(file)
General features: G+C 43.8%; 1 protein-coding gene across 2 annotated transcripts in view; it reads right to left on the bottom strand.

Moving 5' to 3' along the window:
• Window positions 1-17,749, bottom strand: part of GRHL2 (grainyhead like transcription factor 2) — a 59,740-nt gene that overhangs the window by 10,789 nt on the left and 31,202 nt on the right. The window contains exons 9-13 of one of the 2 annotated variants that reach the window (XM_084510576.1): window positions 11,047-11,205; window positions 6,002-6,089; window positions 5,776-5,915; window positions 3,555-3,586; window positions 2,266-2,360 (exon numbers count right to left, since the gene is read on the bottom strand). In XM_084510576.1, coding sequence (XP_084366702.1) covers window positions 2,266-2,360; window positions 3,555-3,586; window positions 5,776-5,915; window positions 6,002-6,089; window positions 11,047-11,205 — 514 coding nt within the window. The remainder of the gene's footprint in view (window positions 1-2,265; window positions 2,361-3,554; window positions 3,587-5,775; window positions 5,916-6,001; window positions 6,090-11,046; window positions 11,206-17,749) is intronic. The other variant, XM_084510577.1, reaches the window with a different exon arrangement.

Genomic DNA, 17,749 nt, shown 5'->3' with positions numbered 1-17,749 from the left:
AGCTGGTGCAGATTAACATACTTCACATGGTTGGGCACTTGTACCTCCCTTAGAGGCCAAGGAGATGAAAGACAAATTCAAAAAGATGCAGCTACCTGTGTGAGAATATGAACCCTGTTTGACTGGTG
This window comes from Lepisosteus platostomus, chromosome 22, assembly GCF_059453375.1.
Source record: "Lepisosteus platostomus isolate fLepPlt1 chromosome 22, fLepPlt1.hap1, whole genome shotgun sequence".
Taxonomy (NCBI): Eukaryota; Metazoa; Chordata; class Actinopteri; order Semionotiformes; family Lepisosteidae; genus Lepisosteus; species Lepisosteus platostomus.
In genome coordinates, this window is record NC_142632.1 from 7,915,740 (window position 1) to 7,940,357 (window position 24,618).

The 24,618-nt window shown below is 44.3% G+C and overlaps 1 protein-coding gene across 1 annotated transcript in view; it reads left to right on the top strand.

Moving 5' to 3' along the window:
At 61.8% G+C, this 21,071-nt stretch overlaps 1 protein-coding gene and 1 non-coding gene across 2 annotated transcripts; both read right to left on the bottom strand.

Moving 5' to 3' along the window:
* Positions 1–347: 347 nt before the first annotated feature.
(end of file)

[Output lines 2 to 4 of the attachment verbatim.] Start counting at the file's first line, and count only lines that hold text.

Moving 5' to 3' along the window:
• Window positions 1-17,749, bottom strand: part of GRHL2 (grainyhead like transcription factor 2) — a 59,740-nt gene that overhangs the window by 10,789 nt on the left and 31,202 nt on the right. The window contains exons 9-13 of one of the 2 annotated variants that reach the window (XM_084510576.1): window positions 11,047-11,205; window positions 6,002-6,089; window positions 5,776-5,915; window positions 3,555-3,586; window positions 2,266-2,360 (exon numbers count right to left, since the gene is read on the bottom strand). In XM_084510576.1, coding sequence (XP_084366702.1) covers window positions 2,266-2,360; window positions 3,555-3,586; window positions 5,776-5,915; window positions 6,002-6,089; window positions 11,047-11,205 — 514 coding nt within the window. The remainder of the gene's footprint in view (window positions 1-2,265; window positions 2,361-3,554; window positions 3,587-5,775; window positions 5,916-6,001; window positions 6,090-11,046; window positions 11,206-17,749) is intronic. The other variant, XM_084510577.1, reaches the window with a different exon arrangement.

Genomic DNA, 17,749 nt, shown 5'->3' with positions numbered 1-17,749 from the left: